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Sorting solution shows potential in metals sectors

XRT TECHNOLOGY MARKET P2E realised that sensor-based sorting, as a toll-treatment option, has benefits over DMS technology

ALBERT DU PREEZ The XRT process is cheaper and better. It is a 100% dry, relatively green process

17th April 2020

By: Cameron Mackay

Creamer Media Senior Online Writer

     

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Ore-processing equipment supplier TOMRA Sorting Mining has provided X-ray transmission (XRT) sensor-based ore sorting technology for two local mining projects on the eastern limb of the Bushveld Igneous Complex, in Limpopo, which were commissioned recently.

TOMRA Sorting Mining senior VP Albert du Preez explains that while these applications have been very appropriate for ferrous metals, there is significant potential to service the base metals segment.

The company has three sorters commissioned in chrome applications in South Africa. Two have been commissioned at a chrome mine on the farm Mooihoek in the central region of the limb, and one for a company’s Eastern chrome mine, which was commissioned in November last year.

The Eastern chrome mine project was done through project management company P2E Consulting. The sorter was installed to replace an existing dense media separation (DMS) plant for the end-user of the mine, which was used to produce saleable small lumpy product from the mine’s LG6 chromite run-of-mine ore and dumps.

“Globally, the ferrous metals market segment is a huge potential market for sensor-based sorting. In essence, this technology can replace traditional DMS technology.”

He says that this type of sorting should be regarded as a disruptive technology in the ferrous metals market segment, as it is new, and could potentially add significant value.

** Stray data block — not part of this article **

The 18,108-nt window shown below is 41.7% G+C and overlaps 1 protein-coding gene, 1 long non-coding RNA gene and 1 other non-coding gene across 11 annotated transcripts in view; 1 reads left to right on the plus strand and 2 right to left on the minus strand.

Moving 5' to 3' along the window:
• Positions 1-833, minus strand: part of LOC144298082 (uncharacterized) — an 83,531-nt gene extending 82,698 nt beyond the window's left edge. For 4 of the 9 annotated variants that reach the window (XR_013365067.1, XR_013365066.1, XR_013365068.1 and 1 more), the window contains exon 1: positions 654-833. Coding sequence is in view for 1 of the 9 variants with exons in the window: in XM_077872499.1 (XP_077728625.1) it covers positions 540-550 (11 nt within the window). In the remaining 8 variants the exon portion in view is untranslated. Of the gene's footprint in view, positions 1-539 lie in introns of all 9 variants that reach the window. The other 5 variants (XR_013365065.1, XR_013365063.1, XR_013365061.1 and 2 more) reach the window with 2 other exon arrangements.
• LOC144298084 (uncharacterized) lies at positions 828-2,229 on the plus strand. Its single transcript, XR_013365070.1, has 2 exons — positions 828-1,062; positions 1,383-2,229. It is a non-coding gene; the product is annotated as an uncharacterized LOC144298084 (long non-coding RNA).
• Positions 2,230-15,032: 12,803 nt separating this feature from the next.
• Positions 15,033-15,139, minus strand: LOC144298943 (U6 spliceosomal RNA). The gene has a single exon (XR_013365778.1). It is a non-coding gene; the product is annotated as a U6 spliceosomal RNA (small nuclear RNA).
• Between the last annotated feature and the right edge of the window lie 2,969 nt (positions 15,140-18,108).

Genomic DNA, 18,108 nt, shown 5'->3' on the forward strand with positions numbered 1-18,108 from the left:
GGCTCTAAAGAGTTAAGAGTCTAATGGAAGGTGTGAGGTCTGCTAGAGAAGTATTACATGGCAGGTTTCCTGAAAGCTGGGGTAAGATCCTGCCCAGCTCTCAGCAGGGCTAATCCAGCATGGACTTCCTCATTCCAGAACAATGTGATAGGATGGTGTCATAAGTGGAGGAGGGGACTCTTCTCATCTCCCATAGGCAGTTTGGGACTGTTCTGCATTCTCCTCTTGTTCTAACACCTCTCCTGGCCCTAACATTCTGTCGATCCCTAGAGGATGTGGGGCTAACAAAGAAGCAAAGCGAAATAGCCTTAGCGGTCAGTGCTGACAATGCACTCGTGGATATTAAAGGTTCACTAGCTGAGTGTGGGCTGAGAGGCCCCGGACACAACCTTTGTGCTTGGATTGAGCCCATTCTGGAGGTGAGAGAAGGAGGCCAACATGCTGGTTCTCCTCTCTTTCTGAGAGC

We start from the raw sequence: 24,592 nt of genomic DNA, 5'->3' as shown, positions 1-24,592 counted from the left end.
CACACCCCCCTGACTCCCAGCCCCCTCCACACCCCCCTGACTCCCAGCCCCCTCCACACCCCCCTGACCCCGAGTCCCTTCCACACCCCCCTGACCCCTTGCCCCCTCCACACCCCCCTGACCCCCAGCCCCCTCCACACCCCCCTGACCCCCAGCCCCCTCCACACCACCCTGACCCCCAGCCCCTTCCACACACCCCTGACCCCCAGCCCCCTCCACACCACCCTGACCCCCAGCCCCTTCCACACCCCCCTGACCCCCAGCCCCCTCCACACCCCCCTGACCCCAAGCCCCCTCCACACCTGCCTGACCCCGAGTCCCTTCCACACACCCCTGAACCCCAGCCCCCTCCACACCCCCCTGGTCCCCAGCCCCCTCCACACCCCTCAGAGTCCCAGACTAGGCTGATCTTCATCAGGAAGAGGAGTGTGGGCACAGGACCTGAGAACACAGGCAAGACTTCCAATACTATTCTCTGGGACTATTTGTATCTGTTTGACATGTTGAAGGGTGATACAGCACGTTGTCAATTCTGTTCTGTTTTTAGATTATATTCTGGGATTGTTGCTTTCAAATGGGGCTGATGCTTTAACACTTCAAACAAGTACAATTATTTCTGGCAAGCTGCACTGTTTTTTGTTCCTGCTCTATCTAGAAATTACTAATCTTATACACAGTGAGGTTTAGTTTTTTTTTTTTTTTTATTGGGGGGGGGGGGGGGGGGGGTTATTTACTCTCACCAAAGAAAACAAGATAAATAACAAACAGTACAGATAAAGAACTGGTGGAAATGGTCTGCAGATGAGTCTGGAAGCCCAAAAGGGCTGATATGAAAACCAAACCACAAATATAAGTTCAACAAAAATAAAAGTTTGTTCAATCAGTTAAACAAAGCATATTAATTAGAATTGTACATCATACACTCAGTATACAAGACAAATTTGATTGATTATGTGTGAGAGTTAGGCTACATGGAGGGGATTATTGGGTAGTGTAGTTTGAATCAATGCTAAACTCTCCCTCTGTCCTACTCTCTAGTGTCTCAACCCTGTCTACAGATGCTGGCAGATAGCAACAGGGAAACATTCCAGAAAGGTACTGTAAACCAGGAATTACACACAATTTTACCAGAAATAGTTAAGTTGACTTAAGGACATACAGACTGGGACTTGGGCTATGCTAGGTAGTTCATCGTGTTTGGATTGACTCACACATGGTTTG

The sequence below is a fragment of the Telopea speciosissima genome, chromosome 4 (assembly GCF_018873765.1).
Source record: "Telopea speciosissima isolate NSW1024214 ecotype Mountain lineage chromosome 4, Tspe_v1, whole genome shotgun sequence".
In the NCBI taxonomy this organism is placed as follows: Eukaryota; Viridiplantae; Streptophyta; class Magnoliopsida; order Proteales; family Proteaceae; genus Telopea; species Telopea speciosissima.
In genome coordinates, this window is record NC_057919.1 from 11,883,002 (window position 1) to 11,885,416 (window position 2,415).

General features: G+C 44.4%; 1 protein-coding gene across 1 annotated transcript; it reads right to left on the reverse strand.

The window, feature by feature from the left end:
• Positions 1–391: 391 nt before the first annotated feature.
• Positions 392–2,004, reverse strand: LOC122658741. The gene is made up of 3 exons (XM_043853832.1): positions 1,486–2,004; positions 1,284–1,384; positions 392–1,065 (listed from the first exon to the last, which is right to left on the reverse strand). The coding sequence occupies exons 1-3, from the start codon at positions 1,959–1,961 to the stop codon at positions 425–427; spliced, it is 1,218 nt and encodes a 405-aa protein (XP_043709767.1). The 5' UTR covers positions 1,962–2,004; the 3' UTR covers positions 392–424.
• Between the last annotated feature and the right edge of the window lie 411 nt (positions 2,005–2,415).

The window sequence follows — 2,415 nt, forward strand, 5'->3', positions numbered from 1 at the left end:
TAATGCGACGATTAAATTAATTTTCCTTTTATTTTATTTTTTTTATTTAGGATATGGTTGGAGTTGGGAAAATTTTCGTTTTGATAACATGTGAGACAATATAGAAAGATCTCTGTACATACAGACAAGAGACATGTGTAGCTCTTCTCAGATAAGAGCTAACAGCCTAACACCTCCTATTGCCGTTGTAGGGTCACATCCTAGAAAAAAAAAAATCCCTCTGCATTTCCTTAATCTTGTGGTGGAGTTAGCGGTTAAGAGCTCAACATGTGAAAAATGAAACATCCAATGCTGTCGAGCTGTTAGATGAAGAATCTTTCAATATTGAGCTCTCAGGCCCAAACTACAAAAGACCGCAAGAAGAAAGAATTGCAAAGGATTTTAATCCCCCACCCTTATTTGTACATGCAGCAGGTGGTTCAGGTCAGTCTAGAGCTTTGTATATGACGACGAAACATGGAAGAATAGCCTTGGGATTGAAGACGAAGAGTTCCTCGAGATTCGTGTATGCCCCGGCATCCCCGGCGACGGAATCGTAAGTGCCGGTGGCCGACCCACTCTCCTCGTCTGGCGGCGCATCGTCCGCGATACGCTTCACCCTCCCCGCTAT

Du Preez states that XRT technology will enable customers to efficiently sort ore with lower capital and operational costs compared with traditional DMS processes. This includes lower utility and energy consumption during operation.

He stresses that the company has references for sensor-based sorting in base metals applications, including an application at Peru-based tin mining company Minsur SA’s San Raphael mine. The company has also used this technology with other base metals, including tungsten, lead and zinc.

While XRT technology has been in use for the past two decades, TOMRA has successfully taken this technology to market as a reliable and robust solution for mining applications in over the past eight years.

Du Preez adds that, in terms of market share, about 65% to 70% of the XRT sorting technology’s global mining share belongs to TOMRA.

This equipment is manufactured and imported from Germany and uses proprietary image-processing to determine the aspects of material input that need to be separated.

“XRT technology enables us to determine the average atomic density of each finite element of a rock. You can then use image processing and mathematical algorithms to make a binary sorting decision on a rock-by-rock basis, with 10 000 particles a second, and sort from 20 t to 400 t of mined raw material an hour, depending on the size of the sorter and the type of mineral.”